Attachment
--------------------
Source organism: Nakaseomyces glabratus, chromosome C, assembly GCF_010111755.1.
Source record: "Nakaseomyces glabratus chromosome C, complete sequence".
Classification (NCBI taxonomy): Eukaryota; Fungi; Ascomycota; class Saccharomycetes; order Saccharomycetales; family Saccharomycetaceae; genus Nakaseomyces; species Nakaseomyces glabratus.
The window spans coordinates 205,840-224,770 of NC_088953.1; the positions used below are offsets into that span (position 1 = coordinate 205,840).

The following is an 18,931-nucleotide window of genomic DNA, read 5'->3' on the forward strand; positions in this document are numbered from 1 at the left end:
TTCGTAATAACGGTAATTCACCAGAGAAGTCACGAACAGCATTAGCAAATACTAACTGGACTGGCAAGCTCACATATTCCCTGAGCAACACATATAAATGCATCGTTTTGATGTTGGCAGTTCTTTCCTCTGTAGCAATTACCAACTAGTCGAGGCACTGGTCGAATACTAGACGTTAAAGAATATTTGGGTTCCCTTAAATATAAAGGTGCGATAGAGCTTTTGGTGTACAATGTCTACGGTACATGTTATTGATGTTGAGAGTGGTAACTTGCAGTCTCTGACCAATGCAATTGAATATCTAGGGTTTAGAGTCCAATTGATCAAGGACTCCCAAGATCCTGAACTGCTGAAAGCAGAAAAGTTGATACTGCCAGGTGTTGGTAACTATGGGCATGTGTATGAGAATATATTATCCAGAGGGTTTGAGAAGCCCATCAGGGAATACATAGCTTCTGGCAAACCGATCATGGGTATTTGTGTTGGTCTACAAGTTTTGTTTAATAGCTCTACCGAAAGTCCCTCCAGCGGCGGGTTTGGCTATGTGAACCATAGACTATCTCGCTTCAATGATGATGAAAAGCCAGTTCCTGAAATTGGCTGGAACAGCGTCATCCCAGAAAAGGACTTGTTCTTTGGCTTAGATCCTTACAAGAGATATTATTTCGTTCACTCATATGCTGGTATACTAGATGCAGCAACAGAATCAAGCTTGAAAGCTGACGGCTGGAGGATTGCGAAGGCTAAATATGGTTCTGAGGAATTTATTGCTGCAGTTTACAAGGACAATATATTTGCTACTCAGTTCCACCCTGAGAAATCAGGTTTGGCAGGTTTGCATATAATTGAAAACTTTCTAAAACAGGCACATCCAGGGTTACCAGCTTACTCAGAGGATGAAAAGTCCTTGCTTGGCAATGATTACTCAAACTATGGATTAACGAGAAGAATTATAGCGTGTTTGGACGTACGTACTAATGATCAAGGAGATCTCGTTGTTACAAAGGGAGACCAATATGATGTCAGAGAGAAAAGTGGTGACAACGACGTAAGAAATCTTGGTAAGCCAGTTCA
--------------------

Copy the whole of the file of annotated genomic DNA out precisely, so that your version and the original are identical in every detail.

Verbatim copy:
Source organism: Nakaseomyces glabratus, chromosome C, assembly GCF_010111755.1.
Source record: "Nakaseomyces glabratus chromosome C, complete sequence".
Classification (NCBI taxonomy): Eukaryota; Fungi; Ascomycota; class Saccharomycetes; order Saccharomycetales; family Saccharomycetaceae; genus Nakaseomyces; species Nakaseomyces glabratus.
The window spans coordinates 205,840-224,770 of NC_088953.1; the positions used below are offsets into that span (position 1 = coordinate 205,840).

The following is an 18,931-nucleotide window of genomic DNA, read 5'->3' on the forward strand; positions in this document are numbered from 1 at the left end:
TTCGTAATAACGGTAATTCACCAGAGAAGTCACGAACAGCATTAGCAAATACTAACTGGACTGGCAAGCTCACATATTCCCTGAGCAACACATATAAATGCATCGTTTTGATGTTGGCAGTTCTTTCCTCTGTAGCAATTACCAACTAGTCGAGGCACTGGTCGAATACTAGACGTTAAAGAATATTTGGGTTCCCTTAAATATAAAGGTGCGATAGAGCTTTTGGTGTACAATGTCTACGGTACATGTTATTGATGTTGAGAGTGGTAACTTGCAGTCTCTGACCAATGCAATTGAATATCTAGGGTTTAGAGTCCAATTGATCAAGGACTCCCAAGATCCTGAACTGCTGAAAGCAGAAAAGTTGATACTGCCAGGTGTTGGTAACTATGGGCATGTGTATGAGAATATATTATCCAGAGGGTTTGAGAAGCCCATCAGGGAATACATAGCTTCTGGCAAACCGATCATGGGTATTTGTGTTGGTCTACAAGTTTTGTTTAATAGCTCTACCGAAAGTCCCTCCAGCGGCGGGTTTGGCTATGTGAACCATAGACTATCTCGCTTCAATGATGATGAAAAGCCAGTTCCTGAAATTGGCTGGAACAGCGTCATCCCAGAAAAGGACTTGTTCTTTGGCTTAGATCCTTACAAGAGATATTATTTCGTTCACTCATATGCTGGTATACTAGATGCAGCAACAGAATCAAGCTTGAAAGCTGACGGCTGGAGGATTGCGAAGGCTAAATATGGTTCTGAGGAATTTATTGCTGCAGTTTACAAGGACAATATATTTGCTACTCAGTTCCACCCTGAGAAATCAGGTTTGGCAGGTTTGCATATAATTGAAAACTTTCTAAAACAGGCACATCCAGGGTTACCAGCTTACTCAGAGGATGAAAAGTCCTTGCTTGGCAATGATTACTCAAACTATGGATTAACGAGAAGAATTATAGCGTGTTTGGACGTACGTACTAATGATCAAGGAGATCTCGTTGTTACAAAGGGAGACCAATATGATGTCAGAGAGAAAAGTGGTGACAACGACGTAAGAAATCTTGGTAAGCCAGTTCA